Peter Farmer

Koodjal Chirrigers

Peter Farmer

about the artwork

“This painting represents my family’s Animal Totem the Splendid Blue Fairy Wren – or ‘Chirriger’ in my language (Noongar), and is of myself and my son Peter Farmer Jnr.. It records the transfer of traditional Noongar stories and knowledge passed down from my father and now to my son.”

Farmer’s works have a sublime, emotional presence, rendered through his evocative, dramatic and singular use of blues. He includes the green/blue tones of cyan blue, derived from the Ancient Greek term ‘kyanos’, meaning dark blue enamel, or lapis lazuli, which reflects and refracts light, as well as echoing the deep blues in the extraordinary works of Yves Klein and Anish Kapoor.

Farmer gently layers his various blues, creating an almost impossible sense of depth, as he paints the endless open skies that are an integral part of Noongar Country, and provide the foundation for his Splendid Blue Fairy Wrens.

Farmer’s deceptively simple paintings present a truly contemporary experience of his traditional culture.

about the artist

Peter Farmer
Whadjuk, Minang, Wilman and Wardandi Noongar Peoples
Born Gnowangerup, Western Australia
Lives and works Boorloo | Perth

Peter Farmer is one of Western Australia’s most renowned contemporary Aboriginal artists and is represented in significant public collections including the Art Gallery of Western Australia, Perth, National Gallery of Australia, Canberra, Bernadt Museum, University of Western Australia, Perth, The British Museum, London together with numerous local and international galleries. He has been honoured also with representative artworks in Perth’s sister City of Kagoshima.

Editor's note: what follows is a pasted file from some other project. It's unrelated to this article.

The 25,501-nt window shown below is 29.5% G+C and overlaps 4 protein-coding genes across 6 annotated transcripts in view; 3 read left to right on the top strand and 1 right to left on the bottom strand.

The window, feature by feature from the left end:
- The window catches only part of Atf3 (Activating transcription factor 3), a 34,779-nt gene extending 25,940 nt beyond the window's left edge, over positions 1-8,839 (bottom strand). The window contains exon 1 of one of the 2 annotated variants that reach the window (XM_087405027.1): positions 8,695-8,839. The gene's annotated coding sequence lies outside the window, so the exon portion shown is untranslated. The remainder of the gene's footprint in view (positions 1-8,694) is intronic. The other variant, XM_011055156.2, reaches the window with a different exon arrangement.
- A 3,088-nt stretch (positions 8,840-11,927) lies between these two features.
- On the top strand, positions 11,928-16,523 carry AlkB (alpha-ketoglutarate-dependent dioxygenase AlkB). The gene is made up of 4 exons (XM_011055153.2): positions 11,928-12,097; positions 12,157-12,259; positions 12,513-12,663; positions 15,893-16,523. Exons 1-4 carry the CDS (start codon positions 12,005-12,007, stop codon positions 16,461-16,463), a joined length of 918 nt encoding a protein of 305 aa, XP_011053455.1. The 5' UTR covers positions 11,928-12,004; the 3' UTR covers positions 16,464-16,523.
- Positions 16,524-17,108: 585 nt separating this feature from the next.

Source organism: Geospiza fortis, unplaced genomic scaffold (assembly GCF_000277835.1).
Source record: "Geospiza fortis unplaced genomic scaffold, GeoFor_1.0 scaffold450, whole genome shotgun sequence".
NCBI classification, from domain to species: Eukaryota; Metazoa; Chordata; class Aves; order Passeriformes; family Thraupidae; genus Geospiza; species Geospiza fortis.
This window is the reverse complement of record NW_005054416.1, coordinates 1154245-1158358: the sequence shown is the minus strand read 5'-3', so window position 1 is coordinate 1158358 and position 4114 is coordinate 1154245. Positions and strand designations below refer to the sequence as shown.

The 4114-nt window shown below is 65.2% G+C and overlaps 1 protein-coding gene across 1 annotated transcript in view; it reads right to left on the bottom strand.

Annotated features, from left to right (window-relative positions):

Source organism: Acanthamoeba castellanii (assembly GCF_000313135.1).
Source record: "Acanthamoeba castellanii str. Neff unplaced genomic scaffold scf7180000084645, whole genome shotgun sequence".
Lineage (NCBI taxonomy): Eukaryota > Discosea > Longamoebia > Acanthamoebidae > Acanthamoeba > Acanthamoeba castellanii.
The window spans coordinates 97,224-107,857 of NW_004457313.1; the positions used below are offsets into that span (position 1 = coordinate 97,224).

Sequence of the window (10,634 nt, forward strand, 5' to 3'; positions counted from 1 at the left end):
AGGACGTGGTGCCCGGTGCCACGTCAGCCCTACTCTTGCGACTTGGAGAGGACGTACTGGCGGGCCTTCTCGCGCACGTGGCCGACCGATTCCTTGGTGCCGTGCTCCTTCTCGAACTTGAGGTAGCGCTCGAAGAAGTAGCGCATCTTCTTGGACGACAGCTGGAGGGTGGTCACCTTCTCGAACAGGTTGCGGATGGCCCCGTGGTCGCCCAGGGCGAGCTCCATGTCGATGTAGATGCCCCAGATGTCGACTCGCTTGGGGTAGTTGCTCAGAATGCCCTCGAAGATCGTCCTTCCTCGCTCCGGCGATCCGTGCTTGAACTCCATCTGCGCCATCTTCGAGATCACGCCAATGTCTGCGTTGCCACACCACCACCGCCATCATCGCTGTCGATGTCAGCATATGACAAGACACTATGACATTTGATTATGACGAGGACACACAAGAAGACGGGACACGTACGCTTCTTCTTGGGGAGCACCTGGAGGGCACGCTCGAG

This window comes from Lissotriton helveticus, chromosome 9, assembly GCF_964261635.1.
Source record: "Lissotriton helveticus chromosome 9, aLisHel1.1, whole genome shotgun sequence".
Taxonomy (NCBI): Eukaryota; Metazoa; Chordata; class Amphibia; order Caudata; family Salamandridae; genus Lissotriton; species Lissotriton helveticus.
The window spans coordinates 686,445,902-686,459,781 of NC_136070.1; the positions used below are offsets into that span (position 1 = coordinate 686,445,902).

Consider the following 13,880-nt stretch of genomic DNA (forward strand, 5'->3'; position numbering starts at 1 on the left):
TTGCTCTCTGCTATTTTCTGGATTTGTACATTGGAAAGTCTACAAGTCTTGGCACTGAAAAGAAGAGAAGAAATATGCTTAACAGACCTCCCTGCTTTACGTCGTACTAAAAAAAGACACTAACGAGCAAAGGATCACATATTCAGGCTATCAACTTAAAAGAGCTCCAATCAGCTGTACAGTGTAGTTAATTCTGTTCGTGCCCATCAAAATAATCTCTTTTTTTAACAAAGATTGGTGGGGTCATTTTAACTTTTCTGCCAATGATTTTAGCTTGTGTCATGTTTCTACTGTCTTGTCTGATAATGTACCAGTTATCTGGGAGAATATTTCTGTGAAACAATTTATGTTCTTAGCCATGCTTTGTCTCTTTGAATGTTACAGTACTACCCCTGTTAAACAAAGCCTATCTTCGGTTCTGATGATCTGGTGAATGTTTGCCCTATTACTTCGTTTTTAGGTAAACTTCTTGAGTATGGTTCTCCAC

Awarded a Contemporary Aboriginal Arts Degree, he then completed his Bachelor of Visual/Fine Arts in 2001. Since graduating he has regularly participated in group exhibitions, including Encounters Exhibition at The British Museum, Portraits of Diversity with Nomad Two Worlds with photographer Russell James and the celebrated actor Hugh Jackman, as part of the 2011 Commonwealth Head of Government Meeting hosted in Perth.

As a well-known creative artist, he has been invited to capture the spirit of Aboriginal culture through new applications, reaching a new and very wide audience. He was selected to create the inaugural West Coast Eagles Football Club’s Indigenous Guernsey, the West Coast Fever’s first Indigenous players uniform, and the Western Force’s first Indigenous Jersey. He was also invited by the renowned shoe designer, Jimmy Choo to develop a couture shoe and dress, now a part of the Western Australian Museum’s ‘Cultural Collections’ and is part of largest indoor sculptural installation in the southern hemisphere at ‘Melbourne Central Tower’s’ – ‘Tower Lobby Project’ which opened in 2020.